SXSW was canceled. Tribeca has been “postponed” (but the outlook isn’t great). And Cannes? Well, the French festival is doing its best to stay alive, but the clock is surely ticking. That leaves the fall film festivals as the next in line to begin to discuss the future in the wake of the COVID-19 (coronavirus) pandemic. And with that in mind, the organizers of the Toronto International Film Festival (TIFF) have released a video updating film fans on what they’re doing right now and how they’re preparing for the 2020 event.

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In the video, Joana Vicente, Executive Director & Co-Head, and Cameron Bailey, Artistic Director & Co-Head, talked about the current state of TIFF, including the Lightbox theater, as well as how they plan on moving forward with the festival, given that it’s unclear what the world will look like in September.

As Vicente discussed in the video, preparations for TIFF 2020 are now officially underway, even during this uncertain time. However, unlike TIFF installments of the recent past, this year will have a different flavor to it—something more unifying and eclectic. The Executive Director said that the organization is looking to perhaps discuss things with other 2020 film festivals that have either been canceled or postponed, as a way to make TIFF 2020 the “festival of festivals.”

Now, the first question that probably enters everyone’s mind is, “What if COVID-19 isn’t gone by September?”

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Bailey explained, “Of course, we recognize that in planning for the Festival now, there is still uncertainty about what ‘people coming together again’ will look like come September. This is why we are looking at both onsite and digital innovations that will provide options that will deliver for our audiences, support filmmakers and our partners, and bolster the industry.”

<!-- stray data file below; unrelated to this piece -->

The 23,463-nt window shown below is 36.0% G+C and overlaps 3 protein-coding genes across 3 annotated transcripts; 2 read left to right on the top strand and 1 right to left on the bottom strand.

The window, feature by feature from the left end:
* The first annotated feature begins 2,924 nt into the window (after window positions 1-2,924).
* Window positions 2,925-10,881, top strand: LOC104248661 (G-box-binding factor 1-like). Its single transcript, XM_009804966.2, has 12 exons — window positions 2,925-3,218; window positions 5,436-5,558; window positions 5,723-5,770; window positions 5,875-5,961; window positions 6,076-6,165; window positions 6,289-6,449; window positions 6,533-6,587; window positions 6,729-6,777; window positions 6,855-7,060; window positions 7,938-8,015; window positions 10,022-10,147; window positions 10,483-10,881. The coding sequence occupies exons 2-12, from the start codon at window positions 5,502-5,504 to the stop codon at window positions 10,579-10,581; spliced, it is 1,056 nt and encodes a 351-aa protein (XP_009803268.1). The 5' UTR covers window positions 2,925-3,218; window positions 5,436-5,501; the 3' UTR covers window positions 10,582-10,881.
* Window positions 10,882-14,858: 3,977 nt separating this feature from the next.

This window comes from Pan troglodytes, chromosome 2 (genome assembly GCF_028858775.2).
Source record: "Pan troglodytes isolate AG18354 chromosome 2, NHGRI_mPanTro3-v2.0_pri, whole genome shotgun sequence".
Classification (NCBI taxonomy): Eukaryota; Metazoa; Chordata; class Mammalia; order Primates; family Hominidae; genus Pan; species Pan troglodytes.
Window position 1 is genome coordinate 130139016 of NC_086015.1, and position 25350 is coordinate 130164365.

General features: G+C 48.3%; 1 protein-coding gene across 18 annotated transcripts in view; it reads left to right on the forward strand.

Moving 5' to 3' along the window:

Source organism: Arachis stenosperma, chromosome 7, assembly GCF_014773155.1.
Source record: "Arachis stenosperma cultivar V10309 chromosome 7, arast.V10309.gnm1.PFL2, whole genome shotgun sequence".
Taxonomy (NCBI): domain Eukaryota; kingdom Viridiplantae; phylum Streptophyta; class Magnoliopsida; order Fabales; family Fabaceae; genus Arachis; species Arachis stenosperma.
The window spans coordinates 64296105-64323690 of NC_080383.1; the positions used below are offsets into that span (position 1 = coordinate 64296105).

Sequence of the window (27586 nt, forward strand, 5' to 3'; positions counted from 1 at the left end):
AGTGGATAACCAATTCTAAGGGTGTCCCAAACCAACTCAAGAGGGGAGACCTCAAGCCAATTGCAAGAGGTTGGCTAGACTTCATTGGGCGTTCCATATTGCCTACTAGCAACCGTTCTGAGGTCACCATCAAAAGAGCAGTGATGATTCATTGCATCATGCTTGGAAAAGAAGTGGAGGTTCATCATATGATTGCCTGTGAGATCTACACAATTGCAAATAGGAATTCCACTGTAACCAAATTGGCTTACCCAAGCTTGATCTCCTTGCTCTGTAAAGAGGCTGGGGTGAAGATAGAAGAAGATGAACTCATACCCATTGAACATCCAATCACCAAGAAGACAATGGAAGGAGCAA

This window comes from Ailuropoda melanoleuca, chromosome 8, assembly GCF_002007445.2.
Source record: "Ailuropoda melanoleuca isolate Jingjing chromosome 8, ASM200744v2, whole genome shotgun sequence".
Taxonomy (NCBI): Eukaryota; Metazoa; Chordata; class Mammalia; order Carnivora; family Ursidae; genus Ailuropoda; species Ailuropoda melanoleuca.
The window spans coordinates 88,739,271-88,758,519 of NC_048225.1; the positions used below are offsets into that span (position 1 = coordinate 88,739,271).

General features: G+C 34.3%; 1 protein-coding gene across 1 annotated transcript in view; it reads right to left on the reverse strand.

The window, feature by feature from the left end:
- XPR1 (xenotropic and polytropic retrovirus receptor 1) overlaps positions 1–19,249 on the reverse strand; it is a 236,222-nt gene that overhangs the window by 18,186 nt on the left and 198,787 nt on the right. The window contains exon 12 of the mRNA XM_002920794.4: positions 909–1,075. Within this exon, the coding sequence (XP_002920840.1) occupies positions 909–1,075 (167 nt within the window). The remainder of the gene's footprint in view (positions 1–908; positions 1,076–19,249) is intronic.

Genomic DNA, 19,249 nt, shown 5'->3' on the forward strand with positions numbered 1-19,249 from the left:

Also, it’s important to understand that TIFF doesn’t just earn money from the annual event, but is a non-profit that runs the Lightbox cinema. And because that location has been closed, as with most of the rest of the world, the organization is hoping that virtual screenings will help keep the venue going during this time, while also spreading TIFF’s message of promoting Canadian and international film, in general.

“Given our deep ties to the Canadian and international film community, we’ll concentrate these efforts on providing a platform for diverse artists, raising their voices and profiles while we work to support and promote Canadian and international cinema,” said Vicente.

It appears, at this point at least, that Vicente and Bailey, as well as the rest of TIFF, are banking on everything being back to normal by the September launch of the festival. If the summer plays out as people are expecting, with cinemas remaining closed for most of the season, TIFF (and perhaps Venice) could be the first event that really rallies the film community and ushers in a post-COVID-19 era. Hopefully.